Welcome back to the weekly update from ListedReserve. Looking forward to 2019 with plenty in prospect for the blockchain space. Let’s take a look at what’s in store.
We featured the Bakkt exchange in our last update. They announced in a blog post on 31 December that they had completed a $182.5m first round of funding.
“I am pleased to confirm that we have completed our first round of funding of $182.5 million from 12 partners and investors who, like us, believe in the future of digital assets.”
If the amount were not impressive enough, the partners certainly are including the Boston Consulting Group, Microsoft’s VC arm, and Pantera Capital.
Again, Bakkt emphasised their focus on institutional access to the blockchain and cryptocurrency space. This will be really important for credibility and growth of the investor base, we’ll follow it closely.
Speculation continues that this year Facebook will seek to enable cryptocurrency payments on their WhatsApp platform. For those familiar with Wechat and Alipay in China, they now account for over 90% of mobile payments. The big chat platforms have a huge captive audience and Facebook doesn’t really monetise WhatsApp at present so this could be a terrific way of doing it without bombarding people with more ads. I don’t see Zuckerberg letting this opportunity pass.
The real question is which currency will Facebook use, an existing one or FB coin? I don’t really think it makes too much difference long term and will be enormously helpful in introducing people to the concept of digital value transfer.
2019 will likely see the the failure of many ICOs who raised money in 2017, so expect a firesale of table tennis tables. The technology that enabled ICOs though will be put to better use through tokenization, these offerings are often referred to as STOs (securitised token offerings).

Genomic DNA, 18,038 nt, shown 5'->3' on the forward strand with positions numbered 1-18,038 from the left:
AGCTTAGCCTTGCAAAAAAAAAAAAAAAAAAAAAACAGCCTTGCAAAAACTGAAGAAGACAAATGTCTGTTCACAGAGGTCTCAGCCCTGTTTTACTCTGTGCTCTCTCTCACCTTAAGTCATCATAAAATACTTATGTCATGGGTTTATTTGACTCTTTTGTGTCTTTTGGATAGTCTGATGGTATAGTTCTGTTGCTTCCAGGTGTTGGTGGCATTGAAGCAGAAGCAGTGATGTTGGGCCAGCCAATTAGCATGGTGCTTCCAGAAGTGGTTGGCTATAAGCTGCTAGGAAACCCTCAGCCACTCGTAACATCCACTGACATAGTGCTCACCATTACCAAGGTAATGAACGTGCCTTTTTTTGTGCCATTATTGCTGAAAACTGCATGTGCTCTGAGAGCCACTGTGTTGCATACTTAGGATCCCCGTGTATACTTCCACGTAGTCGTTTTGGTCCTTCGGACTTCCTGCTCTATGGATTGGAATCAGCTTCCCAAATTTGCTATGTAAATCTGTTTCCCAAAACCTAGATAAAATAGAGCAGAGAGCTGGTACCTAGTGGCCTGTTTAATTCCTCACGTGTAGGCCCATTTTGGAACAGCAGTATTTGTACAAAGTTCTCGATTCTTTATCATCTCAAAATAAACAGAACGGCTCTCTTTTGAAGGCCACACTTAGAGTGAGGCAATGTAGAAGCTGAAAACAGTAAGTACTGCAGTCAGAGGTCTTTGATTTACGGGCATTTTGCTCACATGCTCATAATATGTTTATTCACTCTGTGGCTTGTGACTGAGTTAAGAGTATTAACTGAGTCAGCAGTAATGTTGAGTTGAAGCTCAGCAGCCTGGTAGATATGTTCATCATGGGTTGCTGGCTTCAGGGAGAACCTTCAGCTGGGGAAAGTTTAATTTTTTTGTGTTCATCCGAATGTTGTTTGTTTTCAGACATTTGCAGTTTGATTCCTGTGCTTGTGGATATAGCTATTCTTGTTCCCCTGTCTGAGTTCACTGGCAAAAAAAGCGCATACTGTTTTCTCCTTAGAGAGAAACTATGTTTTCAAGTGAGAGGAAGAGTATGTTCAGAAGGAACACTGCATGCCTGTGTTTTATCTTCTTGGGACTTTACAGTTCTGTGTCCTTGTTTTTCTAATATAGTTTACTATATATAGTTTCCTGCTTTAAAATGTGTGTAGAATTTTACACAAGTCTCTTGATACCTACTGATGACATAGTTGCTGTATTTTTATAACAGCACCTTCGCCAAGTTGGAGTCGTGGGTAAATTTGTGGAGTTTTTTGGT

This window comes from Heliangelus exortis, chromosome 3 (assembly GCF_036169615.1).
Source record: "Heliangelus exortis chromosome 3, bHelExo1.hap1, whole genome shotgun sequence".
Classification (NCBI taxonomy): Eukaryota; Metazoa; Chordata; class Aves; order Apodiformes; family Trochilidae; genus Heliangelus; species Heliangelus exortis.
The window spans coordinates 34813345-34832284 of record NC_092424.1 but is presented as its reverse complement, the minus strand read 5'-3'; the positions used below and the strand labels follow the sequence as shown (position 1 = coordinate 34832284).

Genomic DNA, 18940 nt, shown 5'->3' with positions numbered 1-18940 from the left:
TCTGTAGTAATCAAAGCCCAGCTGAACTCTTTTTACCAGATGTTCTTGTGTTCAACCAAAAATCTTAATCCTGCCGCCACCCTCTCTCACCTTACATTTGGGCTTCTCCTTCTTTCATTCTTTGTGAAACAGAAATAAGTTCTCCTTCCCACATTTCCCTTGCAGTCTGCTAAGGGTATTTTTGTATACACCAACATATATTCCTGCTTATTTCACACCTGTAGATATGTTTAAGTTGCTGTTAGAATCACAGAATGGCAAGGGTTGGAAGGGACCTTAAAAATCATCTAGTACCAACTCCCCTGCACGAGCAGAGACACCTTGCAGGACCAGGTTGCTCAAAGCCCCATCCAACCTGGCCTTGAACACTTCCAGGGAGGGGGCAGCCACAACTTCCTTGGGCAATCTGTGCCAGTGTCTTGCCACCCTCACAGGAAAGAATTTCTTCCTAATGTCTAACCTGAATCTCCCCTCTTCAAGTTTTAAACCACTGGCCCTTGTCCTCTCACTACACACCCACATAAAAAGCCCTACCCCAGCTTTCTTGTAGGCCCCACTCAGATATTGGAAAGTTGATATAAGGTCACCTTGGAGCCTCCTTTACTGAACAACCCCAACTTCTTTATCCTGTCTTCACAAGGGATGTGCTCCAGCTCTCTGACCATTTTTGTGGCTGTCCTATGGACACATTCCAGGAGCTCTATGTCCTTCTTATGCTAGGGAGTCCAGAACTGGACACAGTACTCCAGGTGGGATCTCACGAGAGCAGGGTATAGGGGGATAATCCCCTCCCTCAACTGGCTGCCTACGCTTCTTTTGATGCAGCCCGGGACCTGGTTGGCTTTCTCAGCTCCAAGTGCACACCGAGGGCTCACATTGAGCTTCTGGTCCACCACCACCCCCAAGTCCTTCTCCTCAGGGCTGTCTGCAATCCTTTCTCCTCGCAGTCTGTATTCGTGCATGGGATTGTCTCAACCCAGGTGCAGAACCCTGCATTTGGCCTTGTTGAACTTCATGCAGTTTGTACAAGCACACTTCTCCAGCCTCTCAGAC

Tokenization enables potentially infinite divisibility of previously illiquid assets. Expect bonds, equities, property and all manner of other assets to be converted to tokens. Why? because it will be far cheaper to manage ownership and transfer of assets this way, plus there is far more liquidity in a token than a share. For example, you cannot sell less than one share in a stock, with a token you can sell a tiny fraction.
Extending this concept, there is no reason that you won’t be able to exchange a token representing an ownership stake in a building for a cup of coffee via a mobile transaction. In fact, I fully expect this will happen.
There are plenty of regulatory hoops to jump through here and market participants will be keen to keep the SEC happy this time around, it might take time to get traction but once it has been successfully done it will be cookie cutter stuff for everyone else.
10 years on
When Bitcoin first launched in 2009 Satoshi Nakamoto included the headline from front page of The Times in the first bitcoin block. “Chancellor on Brink of second bailout for banks”. Debate rages about whether this was a deliberate swipe at the financial system or just a way of validating the date of the first block. In any event, Hong Kong exchange BitMex honoured the date by taking out the inside front and back covers of the Times on the 10th anniversary – here is the original and the BitMex offering.
Interesting the similarity of themes in the headlines ten years on. Furthermore, and just for fun, I should point out that The Times cost 81 Bitcoins in 2009 (roughly USD 308,000 today) and 0.00054 Bitcoins today.
Happy New Year!